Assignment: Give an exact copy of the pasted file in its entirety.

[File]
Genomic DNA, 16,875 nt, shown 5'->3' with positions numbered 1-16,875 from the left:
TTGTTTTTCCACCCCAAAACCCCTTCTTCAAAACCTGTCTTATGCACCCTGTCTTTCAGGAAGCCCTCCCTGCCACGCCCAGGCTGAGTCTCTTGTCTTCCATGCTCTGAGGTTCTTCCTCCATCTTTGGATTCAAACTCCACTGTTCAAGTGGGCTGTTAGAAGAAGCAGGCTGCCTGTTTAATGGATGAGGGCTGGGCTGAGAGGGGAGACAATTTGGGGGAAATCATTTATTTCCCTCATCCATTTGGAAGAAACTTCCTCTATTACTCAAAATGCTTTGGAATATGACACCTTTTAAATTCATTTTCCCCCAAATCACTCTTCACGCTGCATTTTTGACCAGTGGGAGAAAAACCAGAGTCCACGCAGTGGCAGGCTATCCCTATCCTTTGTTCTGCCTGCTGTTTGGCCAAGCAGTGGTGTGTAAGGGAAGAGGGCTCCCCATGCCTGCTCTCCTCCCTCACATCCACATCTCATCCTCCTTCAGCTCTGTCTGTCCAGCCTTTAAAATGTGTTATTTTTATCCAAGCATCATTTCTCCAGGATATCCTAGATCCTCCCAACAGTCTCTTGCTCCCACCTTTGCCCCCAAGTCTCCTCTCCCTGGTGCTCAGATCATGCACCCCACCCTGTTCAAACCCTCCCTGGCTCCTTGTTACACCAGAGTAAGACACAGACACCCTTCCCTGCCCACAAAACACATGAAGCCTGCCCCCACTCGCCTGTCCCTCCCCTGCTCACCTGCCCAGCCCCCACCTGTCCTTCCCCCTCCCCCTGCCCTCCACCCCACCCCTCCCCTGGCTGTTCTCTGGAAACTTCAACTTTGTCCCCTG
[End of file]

Genomic DNA, 16,875 nt, shown 5'->3' with positions numbered 1-16,875 from the left:
TTGTTTTTCCACCCCAAAACCCCTTCTTCAAAACCTGTCTTATGCACCCTGTCTTTCAGGAAGCCCTCCCTGCCACGCCCAGGCTGAGTCTCTTGTCTTCCATGCTCTGAGGTTCTTCCTCCATCTTTGGATTCAAACTCCACTGTTCAAGTGGGCTGTTAGAAGAAGCAGGCTGCCTGTTTAATGGATGAGGGCTGGGCTGAGAGGGGAGACAATTTGGGGGAAATCATTTATTTCCCTCATCCATTTGGAAGAAACTTCCTCTATTACTCAAAATGCTTTGGAATATGACACCTTTTAAATTCATTTTCCCCCAAATCACTCTTCACGCTGCATTTTTGACCAGTGGGAGAAAAACCAGAGTCCACGCAGTGGCAGGCTATCCCTATCCTTTGTTCTGCCTGCTGTTTGGCCAAGCAGTGGTGTGTAAGGGAAGAGGGCTCCCCATGCCTGCTCTCCTCCCTCACATCCACATCTCATCCTCCTTCAGCTCTGTCTGTCCAGCCTTTAAAATGTGTTATTTTTATCCAAGCATCATTTCTCCAGGATATCCTAGATCCTCCCAACAGTCTCTTGCTCCCACCTTTGCCCCCAAGTCTCCTCTCCCTGGTGCTCAGATCATGCACCCCACCCTGTTCAAACCCTCCCTGGCTCCTTGTTACACCAGAGTAAGACACAGACACCCTTCCCTGCCCACAAAACACATGAAGCCTGCCCCCACTCGCCTGTCCCTCCCCTGCTCACCTGCCCAGCCCCCACCTGTCCTTCCCCCTCCCCCTGCCCTCCACCCCACCCCTCCCCTGGCTGTTCTCTGGAAACTTCAACTTTGTCCCCTG